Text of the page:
Finding its feet at the end of the Gold Rush, The Bullfrog Miner was one of many short-lived periodicals providing news for mining communities. According to folklore, the initial rush to the Bullfrog district caused a heated battle between two editors, CW Nicklin and Frank P Mannix, who each claimed rights to the eponymous and irrefutably catchy namesake. After heated exchanges, the dispute was eventually settled when Nicklin renamed his paper The Beatty Bullfrog Miner (far catchier).

The Vernon Guard (1890)

Legend has it that the wildest of the Wild West were, in fact, the editors of the frontier newspapers that circulated throughout the Cattle Kingdom. Never afraid to put their opinion to paper, they were considered by many as unofficial community orators, chronicling the lives of their readership. So outspoken was the editor of the Vernon Guard, he once met with the threat of suffering a “sufficient number of holes” by the local sheriff. Sources suggest the editor did meet an untimely end; the pen is not, it would seem, mightier than a gun.

The Snowbound (1890)

The Snowbound is the stuff of journalistic legend. The story goes that in 1890, during a perilous Nevada winter, 600 passengers were stranded in Reno on the Southern Pacific Railroad. George T McCully took it upon himself to relieve the distress of his freezing companions by printing a paper. The Snowbound, “issued every weekday afternoon by S P Prisoner in Car No. 36”, was a four-page daily with the outside pages written in blue ink and the inside written in pencil. Sources suggest the publication wasn’t entirely successful, possibly because the editor charged the princely sum of 25¢ per issue.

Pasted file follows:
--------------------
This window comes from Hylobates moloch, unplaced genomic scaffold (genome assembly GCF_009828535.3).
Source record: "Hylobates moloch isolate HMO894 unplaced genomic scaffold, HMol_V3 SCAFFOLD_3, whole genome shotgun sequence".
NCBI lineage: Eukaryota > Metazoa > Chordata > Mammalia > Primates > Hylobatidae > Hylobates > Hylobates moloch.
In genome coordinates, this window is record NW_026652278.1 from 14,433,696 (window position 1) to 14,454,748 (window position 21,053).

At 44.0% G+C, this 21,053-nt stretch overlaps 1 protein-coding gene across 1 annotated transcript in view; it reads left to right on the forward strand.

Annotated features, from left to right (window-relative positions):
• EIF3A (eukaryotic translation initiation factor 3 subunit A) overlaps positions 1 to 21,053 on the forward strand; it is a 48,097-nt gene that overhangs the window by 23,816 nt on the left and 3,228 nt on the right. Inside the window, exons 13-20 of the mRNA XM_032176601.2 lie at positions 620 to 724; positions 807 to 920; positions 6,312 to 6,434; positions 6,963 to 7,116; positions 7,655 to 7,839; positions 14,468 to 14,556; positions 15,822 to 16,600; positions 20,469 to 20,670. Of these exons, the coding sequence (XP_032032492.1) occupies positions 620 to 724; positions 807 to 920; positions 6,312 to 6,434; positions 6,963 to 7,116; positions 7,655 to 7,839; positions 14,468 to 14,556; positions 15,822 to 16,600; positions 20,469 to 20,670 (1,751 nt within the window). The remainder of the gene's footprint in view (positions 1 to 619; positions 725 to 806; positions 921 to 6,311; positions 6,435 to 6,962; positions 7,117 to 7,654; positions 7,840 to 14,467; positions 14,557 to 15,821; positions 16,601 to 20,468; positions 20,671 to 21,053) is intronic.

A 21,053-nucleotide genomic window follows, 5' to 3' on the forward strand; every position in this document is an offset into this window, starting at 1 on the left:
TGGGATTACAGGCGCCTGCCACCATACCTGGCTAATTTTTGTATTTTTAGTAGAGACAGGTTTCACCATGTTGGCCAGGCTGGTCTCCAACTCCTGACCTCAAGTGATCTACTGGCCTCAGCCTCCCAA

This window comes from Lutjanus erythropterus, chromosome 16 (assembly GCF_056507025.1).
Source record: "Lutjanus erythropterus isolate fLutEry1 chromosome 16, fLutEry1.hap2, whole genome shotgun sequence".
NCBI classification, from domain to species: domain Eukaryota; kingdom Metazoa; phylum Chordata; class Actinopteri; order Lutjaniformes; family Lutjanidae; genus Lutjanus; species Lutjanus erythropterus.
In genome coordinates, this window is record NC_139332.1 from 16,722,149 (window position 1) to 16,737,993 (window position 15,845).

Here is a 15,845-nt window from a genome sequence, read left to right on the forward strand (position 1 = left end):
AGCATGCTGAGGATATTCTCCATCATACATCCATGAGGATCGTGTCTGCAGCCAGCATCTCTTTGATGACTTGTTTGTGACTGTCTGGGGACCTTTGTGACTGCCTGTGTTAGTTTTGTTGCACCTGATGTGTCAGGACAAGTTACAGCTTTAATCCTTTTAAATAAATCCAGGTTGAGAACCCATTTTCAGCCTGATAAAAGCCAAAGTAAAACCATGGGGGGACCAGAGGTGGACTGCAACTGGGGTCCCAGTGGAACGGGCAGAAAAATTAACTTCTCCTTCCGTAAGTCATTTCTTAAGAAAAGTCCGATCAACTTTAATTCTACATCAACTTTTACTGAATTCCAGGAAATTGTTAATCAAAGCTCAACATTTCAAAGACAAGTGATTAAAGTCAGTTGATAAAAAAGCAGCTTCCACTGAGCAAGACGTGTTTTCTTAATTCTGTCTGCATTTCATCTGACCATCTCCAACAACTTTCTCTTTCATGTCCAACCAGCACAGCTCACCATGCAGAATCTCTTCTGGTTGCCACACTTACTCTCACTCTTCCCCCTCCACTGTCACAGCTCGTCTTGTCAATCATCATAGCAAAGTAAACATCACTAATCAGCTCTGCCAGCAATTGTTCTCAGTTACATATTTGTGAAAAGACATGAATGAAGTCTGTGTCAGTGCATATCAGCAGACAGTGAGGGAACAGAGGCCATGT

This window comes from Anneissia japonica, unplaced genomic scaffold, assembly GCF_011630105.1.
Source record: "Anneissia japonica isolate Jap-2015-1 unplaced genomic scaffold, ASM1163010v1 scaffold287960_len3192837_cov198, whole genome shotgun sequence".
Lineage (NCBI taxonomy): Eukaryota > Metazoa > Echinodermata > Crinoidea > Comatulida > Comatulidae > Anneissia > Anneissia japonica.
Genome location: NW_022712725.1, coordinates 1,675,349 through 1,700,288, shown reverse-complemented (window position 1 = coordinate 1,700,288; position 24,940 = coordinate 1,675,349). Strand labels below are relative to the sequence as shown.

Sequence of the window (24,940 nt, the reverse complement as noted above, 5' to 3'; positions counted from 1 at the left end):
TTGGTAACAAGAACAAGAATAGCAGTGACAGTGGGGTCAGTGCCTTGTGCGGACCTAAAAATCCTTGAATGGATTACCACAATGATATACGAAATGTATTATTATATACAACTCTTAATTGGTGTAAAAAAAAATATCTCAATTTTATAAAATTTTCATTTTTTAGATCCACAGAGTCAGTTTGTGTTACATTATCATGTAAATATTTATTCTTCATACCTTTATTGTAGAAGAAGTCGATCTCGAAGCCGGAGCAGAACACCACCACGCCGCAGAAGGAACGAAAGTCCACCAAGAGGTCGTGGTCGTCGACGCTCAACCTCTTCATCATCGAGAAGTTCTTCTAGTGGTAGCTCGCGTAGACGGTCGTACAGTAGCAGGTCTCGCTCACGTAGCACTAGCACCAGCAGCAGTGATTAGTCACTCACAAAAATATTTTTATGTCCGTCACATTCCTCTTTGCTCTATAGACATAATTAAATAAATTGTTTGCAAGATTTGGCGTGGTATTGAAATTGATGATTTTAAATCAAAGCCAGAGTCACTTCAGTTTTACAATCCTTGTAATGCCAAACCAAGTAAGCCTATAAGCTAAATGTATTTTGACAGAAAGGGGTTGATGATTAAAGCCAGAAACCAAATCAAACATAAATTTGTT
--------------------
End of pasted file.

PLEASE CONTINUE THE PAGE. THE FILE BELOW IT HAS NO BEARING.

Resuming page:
The Antarctic Sun (1997)

Serving scientists, explorers and polar gardeners alike, The Antarctic Sun reports on all manner of news from this remote part of the world, funded by the National Science Foundation as part of the US Antarctic Programme. Expect to find stories on procedure for budding physicists on the search for neutrinos, comic strips, musings on the ‘utilitarian’ beauty of research station architecture and the cold hard facts of life in a sub-zero climate. The current editor, Mike Lucibella, publishes weekly during the austral summer, with the occasional mid-winter special.

Words by Matthew Iredale

These stories feature in issue 8 of Ernest Journal, alongside a fascinating article about the history of polar newspapers, written by Professor Elizabeth Leane. Pick up a copy of issue 8 today.

Issue 8 (special edition)
10.00
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Forging ahead